A low GA, low BW, RDS, anemia, hyperbilirubinemia, apnea, IVH, NEC, oxygen therapy, and blood transfusion were the risk factors reported for ROP (6,25-27).   The most important ones were a low BW and low GA (27-29). Hwang et al. (15) found PDA and invasive ventilation to be risk factors for ROP in cases with stage III or above disease. In a study from Iran, the main risk factors were identified as multiple births, a low BW, and oxygen therapy longer than 5 days (16). In the study by Yilmaz et al. (30) from our country, a low BW, low GA, ventilator use, and blood transfusion were the risk factors most commonly associated with the development of ROP. Ekinci et al. (19) showed that the BW, GA, and oxygen therapy were independent risk factors. However, Sönmez et al. (24) found that the GA, BW, phototherapy, RDS, mechanical ventilation, and continuous positive airway pressure (CPAP) support were risk factors for ROP, but multiple births, sepsis, and blood transfusion were not.  A low GA, low BW, and blood transfusion were found to be risk factors for ROP in another study from Turkey (31).

In our research, the risk factors of ROP were similar with recent studies: A low GA, low BW, RDS, sepsis, IVH, PDA, BPD, apnea, anemia, and blood transfusion were identified as risk factors. However, antenatal steroids were not protective against ROP. In our logistic regression analysis, we found that the GA, sepsis, and BPD were independent risk factors that influenced the development of ROP.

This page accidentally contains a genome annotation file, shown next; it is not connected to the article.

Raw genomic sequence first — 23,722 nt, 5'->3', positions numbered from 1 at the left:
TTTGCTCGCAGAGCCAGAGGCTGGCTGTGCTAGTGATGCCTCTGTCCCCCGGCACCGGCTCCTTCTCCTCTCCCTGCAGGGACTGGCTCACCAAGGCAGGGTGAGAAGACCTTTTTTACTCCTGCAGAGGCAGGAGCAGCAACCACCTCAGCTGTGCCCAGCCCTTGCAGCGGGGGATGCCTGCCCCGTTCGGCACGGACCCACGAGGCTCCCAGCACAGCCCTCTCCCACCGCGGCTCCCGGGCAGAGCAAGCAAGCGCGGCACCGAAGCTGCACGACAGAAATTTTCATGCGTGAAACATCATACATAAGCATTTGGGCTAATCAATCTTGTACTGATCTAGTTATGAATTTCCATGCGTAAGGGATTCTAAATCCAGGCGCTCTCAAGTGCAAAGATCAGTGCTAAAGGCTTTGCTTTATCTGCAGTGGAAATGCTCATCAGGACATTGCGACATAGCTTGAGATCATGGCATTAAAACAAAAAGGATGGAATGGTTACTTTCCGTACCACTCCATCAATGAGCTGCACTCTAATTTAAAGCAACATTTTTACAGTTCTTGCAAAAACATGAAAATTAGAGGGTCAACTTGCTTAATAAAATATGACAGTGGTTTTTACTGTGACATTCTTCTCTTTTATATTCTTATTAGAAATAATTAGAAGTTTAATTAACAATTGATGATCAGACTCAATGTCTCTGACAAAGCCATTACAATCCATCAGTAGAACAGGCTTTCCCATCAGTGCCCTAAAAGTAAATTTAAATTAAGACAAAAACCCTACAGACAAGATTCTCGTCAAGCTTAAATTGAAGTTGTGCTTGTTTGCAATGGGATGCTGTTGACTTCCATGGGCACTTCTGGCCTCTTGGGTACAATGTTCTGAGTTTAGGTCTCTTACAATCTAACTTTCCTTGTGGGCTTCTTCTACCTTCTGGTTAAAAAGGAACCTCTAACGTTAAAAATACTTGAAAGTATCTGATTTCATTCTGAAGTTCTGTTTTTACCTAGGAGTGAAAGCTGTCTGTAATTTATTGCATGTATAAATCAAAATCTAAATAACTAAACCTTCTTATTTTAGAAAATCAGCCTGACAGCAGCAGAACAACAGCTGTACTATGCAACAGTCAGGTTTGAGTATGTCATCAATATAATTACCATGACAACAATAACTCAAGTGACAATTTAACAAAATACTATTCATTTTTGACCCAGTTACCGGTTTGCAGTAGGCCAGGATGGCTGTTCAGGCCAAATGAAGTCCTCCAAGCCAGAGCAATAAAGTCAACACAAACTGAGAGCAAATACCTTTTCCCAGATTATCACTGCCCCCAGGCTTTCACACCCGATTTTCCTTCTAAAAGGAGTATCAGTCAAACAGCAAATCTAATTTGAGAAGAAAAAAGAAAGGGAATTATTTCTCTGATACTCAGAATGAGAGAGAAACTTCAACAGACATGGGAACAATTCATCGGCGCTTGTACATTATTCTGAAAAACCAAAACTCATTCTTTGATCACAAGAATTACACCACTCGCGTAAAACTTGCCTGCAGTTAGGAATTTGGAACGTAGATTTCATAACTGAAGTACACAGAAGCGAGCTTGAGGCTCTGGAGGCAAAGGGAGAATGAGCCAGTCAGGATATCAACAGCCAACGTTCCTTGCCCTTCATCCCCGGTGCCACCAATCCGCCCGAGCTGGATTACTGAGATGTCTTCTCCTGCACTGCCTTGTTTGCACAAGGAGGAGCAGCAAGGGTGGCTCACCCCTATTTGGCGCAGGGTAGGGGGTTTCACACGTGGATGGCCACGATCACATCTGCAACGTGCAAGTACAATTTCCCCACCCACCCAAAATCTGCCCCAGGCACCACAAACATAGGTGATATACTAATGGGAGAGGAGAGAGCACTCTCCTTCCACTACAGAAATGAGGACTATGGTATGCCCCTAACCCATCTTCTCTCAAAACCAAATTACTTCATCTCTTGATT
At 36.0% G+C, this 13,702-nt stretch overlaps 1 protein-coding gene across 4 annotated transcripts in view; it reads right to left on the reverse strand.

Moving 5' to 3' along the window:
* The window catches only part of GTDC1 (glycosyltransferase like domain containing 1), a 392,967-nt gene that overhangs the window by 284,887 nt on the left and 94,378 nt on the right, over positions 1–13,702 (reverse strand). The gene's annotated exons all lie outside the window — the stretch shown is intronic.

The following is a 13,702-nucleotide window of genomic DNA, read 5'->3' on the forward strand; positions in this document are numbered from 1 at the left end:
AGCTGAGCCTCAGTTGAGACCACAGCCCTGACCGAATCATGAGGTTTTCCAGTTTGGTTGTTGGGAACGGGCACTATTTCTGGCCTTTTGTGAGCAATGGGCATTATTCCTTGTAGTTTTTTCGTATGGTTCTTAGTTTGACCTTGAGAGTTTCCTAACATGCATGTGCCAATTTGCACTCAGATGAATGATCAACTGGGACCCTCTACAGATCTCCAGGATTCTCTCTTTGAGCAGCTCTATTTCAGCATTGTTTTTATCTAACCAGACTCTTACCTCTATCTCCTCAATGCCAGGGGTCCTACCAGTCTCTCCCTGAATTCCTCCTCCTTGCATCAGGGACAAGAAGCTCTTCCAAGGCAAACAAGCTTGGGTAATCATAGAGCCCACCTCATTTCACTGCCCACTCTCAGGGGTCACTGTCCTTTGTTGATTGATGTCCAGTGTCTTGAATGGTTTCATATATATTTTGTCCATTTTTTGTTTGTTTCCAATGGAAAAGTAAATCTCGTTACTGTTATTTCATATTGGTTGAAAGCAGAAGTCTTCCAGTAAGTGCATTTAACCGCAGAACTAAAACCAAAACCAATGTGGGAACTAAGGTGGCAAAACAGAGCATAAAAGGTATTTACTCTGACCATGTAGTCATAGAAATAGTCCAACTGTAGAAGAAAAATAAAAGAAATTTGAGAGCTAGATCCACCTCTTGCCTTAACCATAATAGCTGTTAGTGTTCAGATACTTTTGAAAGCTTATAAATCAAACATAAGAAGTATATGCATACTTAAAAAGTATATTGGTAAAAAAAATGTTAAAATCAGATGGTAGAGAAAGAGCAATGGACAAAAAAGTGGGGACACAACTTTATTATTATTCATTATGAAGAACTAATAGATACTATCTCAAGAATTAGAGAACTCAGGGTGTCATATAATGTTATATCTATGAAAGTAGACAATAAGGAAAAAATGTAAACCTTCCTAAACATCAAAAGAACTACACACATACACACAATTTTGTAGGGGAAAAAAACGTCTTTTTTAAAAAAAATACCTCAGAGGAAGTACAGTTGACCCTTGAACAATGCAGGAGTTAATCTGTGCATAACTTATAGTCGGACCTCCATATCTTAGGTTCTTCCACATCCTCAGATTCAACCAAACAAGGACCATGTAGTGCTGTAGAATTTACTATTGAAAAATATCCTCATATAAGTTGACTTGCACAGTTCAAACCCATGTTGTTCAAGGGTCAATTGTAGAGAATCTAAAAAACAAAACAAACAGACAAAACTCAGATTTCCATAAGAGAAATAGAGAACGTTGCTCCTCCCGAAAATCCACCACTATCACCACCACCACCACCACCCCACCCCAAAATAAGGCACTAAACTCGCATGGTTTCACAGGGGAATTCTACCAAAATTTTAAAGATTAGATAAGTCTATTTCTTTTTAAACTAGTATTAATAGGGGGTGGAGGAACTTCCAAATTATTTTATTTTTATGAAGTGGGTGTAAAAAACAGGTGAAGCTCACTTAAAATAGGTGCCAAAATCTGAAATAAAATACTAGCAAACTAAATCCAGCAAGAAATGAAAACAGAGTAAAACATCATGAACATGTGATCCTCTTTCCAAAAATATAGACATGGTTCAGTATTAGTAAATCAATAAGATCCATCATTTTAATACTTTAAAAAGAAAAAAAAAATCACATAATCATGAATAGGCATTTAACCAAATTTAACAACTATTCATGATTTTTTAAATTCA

Peripheral retinal ablation with cryotherapy was determined to be the appropriate treatment based on the Cryotherapy for Retinopathy of Prematurity (CRYO-ROP) study (32). In 1999, the laser ablation criteria were identified by the Early Treatment for Retinopathy of Prematurity (ET-ROP) study, which found it to be more successful than cryotherapy (12). We also applied the ET-ROP criteria in our treatment plan. Diode laser photocoagulation (18.8%) was applied to those patients who underwent treatment, and no complications were observed during or after the treatment. In the study by Ekinci et al. (19), 6.2% of the cases were given laser treatment, and the success rate in that group of infants was 80%.  In that study, the mean BW and GA of the treated babies were 1,249.8±334.2 g and 29.1±3.1 weeks, respectively (19). Beden et al. (21) treated 11% of the patients in their study, in which they evaluated babies with GAs of less than 37 weeks old. Moreover, Hanedar et al. (22) treated 28.8% of their patients, while the treatment rate was 8.6% in one study from the capital of Turkey (26).